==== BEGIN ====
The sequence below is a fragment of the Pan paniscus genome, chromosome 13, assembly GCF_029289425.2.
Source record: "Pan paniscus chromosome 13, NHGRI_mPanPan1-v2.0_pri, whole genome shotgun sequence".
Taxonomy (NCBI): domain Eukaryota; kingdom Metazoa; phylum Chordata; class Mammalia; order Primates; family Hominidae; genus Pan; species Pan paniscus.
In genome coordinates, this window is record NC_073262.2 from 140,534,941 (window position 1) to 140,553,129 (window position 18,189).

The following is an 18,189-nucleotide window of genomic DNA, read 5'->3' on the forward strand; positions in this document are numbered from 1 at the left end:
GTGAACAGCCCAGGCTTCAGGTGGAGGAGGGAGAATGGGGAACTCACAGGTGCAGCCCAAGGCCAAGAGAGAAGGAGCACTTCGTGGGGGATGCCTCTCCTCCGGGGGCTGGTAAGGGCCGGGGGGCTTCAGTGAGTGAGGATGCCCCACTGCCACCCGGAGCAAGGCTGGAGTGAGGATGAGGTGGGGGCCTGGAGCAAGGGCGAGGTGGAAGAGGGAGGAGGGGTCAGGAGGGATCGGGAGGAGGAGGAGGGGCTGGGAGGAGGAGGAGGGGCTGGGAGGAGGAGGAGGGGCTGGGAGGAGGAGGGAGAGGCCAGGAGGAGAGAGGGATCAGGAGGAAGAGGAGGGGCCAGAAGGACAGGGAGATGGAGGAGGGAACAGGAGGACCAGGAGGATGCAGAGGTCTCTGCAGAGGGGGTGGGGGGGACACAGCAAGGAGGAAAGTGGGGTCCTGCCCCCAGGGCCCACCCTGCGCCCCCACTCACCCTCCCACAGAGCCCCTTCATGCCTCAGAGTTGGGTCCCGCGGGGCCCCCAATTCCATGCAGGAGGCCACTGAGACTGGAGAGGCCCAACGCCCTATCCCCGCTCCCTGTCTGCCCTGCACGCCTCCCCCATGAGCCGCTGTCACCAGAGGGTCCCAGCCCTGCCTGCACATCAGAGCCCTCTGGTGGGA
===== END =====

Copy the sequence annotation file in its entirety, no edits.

The sequence below is a fragment of the Pan paniscus genome, chromosome 13, assembly GCF_029289425.2.
Source record: "Pan paniscus chromosome 13, NHGRI_mPanPan1-v2.0_pri, whole genome shotgun sequence".
Taxonomy (NCBI): domain Eukaryota; kingdom Metazoa; phylum Chordata; class Mammalia; order Primates; family Hominidae; genus Pan; species Pan paniscus.
In genome coordinates, this window is record NC_073262.2 from 140,534,941 (window position 1) to 140,553,129 (window position 18,189).

The following is an 18,189-nucleotide window of genomic DNA, read 5'->3' on the forward strand; positions in this document are numbered from 1 at the left end:
GTGAACAGCCCAGGCTTCAGGTGGAGGAGGGAGAATGGGGAACTCACAGGTGCAGCCCAAGGCCAAGAGAGAAGGAGCACTTCGTGGGGGATGCCTCTCCTCCGGGGGCTGGTAAGGGCCGGGGGGCTTCAGTGAGTGAGGATGCCCCACTGCCACCCGGAGCAAGGCTGGAGTGAGGATGAGGTGGGGGCCTGGAGCAAGGGCGAGGTGGAAGAGGGAGGAGGGGTCAGGAGGGATCGGGAGGAGGAGGAGGGGCTGGGAGGAGGAGGAGGGGCTGGGAGGAGGAGGAGGGGCTGGGAGGAGGAGGGAGAGGCCAGGAGGAGAGAGGGATCAGGAGGAAGAGGAGGGGCCAGAAGGACAGGGAGATGGAGGAGGGAACAGGAGGACCAGGAGGATGCAGAGGTCTCTGCAGAGGGGGTGGGGGGGACACAGCAAGGAGGAAAGTGGGGTCCTGCCCCCAGGGCCCACCCTGCGCCCCCACTCACCCTCCCACAGAGCCCCTTCATGCCTCAGAGTTGGGTCCCGCGGGGCCCCCAATTCCATGCAGGAGGCCACTGAGACTGGAGAGGCCCAACGCCCTATCCCCGCTCCCTGTCTGCCCTGCACGCCTCCCCCATGAGCCGCTGTCACCAGAGGGTCCCAGCCCTGCCTGCACATCAGAGCCCTCTGGTGGGA